Home Beer Spotlight: Oakshire

Spotlight: Oakshire

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Oakshire’s upping its game with two new beer series.

When brewmaster Matt Van Wyk describes the current state of Eugene, Oregon’s Oakshire Brewing as “kind of fun right now,” it seems like an understatement. Since 2006, the brewery’s quietly built an audience with three stalwart year-round beers and a smattering of seasonals. But only now is Van Wyk spreading his wings with two beer series, Hellshire and Brewers Reserve, which mark a new chapter for the Oregon brewery.

Van Wyk’s a barrel guy by training: He learned wood at Chicago’s Flossmoor Station Brewing, where the barrel guy Tom Griffin—a Johnny Appleseed character who drives barrels around the country—made regular stops. When Van Wyk moved to Oakshire in 2009, he kept ties with Griffin, who began dropping by with barrels that once housed everything from bourbon to gin. Van Wyk started aging his regular lineup, and the small-release Hellshire series was born. A bourbon-barrel-aged barleywine dubbed Hellshire I debuted last spring; this May, Van Wyk releases Hellshire III, a bourbon-barrel-aged stout brewed with coffee, chocolate and Bing cherries.

A perpetually busy guy, Van Wyk’s simultaneously launching a Brewers Reserve sour beer series. Through an unlikely partnership, Oakshire brewed three beers to commemorate the Eugene Water and Electric Board’s 100th anniversary, and it was the third beer, an American wild ale called Skookumchuck, that Van Wyck adopted as the first for the new series. “I love lambics and enjoy tinkering with sour beers. We’re just starting to get to the point where we can get them into people’s hands. “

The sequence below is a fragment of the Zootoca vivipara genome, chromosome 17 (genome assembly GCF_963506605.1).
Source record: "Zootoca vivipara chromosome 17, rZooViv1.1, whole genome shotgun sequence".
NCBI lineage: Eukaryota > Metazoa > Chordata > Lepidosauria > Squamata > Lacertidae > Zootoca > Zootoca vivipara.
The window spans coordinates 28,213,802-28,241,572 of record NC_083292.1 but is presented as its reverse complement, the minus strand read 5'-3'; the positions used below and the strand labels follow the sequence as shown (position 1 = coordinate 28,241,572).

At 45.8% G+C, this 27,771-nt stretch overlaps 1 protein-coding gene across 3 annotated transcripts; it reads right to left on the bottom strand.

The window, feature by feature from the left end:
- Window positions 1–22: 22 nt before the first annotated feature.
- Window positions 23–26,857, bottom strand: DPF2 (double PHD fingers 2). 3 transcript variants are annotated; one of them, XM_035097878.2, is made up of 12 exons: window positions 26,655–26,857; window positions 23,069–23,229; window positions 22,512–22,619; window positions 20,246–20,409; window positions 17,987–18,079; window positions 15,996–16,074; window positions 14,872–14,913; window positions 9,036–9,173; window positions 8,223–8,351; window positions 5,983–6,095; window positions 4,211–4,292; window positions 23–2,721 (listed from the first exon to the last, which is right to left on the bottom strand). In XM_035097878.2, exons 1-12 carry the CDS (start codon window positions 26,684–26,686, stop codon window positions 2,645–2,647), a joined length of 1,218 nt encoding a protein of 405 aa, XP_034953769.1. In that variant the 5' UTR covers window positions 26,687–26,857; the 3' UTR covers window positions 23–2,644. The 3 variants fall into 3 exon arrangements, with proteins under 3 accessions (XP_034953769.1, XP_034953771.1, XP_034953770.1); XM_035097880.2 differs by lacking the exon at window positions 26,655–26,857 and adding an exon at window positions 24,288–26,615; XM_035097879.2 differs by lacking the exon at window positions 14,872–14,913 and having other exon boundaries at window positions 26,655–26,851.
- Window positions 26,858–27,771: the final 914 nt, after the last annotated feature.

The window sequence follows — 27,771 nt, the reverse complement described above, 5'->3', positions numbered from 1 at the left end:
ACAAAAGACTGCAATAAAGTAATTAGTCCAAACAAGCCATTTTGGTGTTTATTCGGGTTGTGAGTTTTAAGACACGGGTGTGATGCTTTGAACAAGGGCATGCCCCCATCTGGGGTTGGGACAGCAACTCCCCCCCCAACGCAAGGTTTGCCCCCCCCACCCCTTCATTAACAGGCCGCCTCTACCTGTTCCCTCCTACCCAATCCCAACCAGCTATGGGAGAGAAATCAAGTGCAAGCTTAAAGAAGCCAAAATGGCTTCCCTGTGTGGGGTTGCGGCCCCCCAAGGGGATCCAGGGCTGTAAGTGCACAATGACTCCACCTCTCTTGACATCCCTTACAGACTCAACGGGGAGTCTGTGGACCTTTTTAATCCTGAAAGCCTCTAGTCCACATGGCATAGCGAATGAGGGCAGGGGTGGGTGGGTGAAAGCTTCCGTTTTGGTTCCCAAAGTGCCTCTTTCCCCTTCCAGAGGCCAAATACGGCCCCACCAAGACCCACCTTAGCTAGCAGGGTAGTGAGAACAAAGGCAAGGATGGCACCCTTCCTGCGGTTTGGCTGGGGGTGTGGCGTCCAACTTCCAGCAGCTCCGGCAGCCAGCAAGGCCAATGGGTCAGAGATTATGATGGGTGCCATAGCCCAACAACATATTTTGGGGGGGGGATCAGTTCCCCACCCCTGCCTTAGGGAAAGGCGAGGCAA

Oakshire Amber: “This is our original beer—our founder’s homebrew recipe scaled up—and our go-to beer because it’s good with food. It’s not too hoppy; just a middle-of-the-road amber ale that’s great for the everyday drinker.”

Watershed IPA: “Because we’re in the Northwest, everyone drinks IPAs. Ours is a northwest IPA with northwest hops; it’s dry-hopped for a citrusy, floral aroma. It’s balanced and not overly bitter.”

Overcast Espresso Stout: “This is a beer we’re starting to get a reputation for. It’s an oatmeal stout made with cold-water extract coffee. We have the beans roasted here in town at Wandering Goat Coffee Co.; we actually use 100 pounds of beans for every 50 gallons of coffee—it’s pretty labor-intensive.”

Hellshire III: “This is one of our spirit-barrel-aged beers. It comes out in May and is going to be a stout aged in bourbon barrels with coffee, chocolate and Bing cherries. The releases are small, and the artwork is done by a local artist.”

Brewers Reserve Skookumchuck: “Skookumchuck [the first] is a blended wild ale. There’s no schedule for when the beers in this series come out: Especially with Brettanomyces and lactobacillus, you can’t predict what they do. I have to fight for space with the barrels all the time.”



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In my ongoing quest to visit breweries all across this great land, I have now surpassed the 400 mark, and they’ve been spread across 37 states and 175+ cities. To celebrate this landmark, I’ve put together a ‘Special Edition’ of Brewery Travels: A rundown of my favorites in each of the states visited so far.

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Why a Miller Lite Was the Best Beer I’ve Ever Had

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CATEGORIES: Beer   MIDWEST   Midwest Feature  

One Comment

  • Phil Kuhry says:

    In the mini-interview of the brewer of Hellshire stout, you left out the label designer’s name. He’s one big reason Hellshire sells out very fast. The artist is Sean Aaberg. Remember it.

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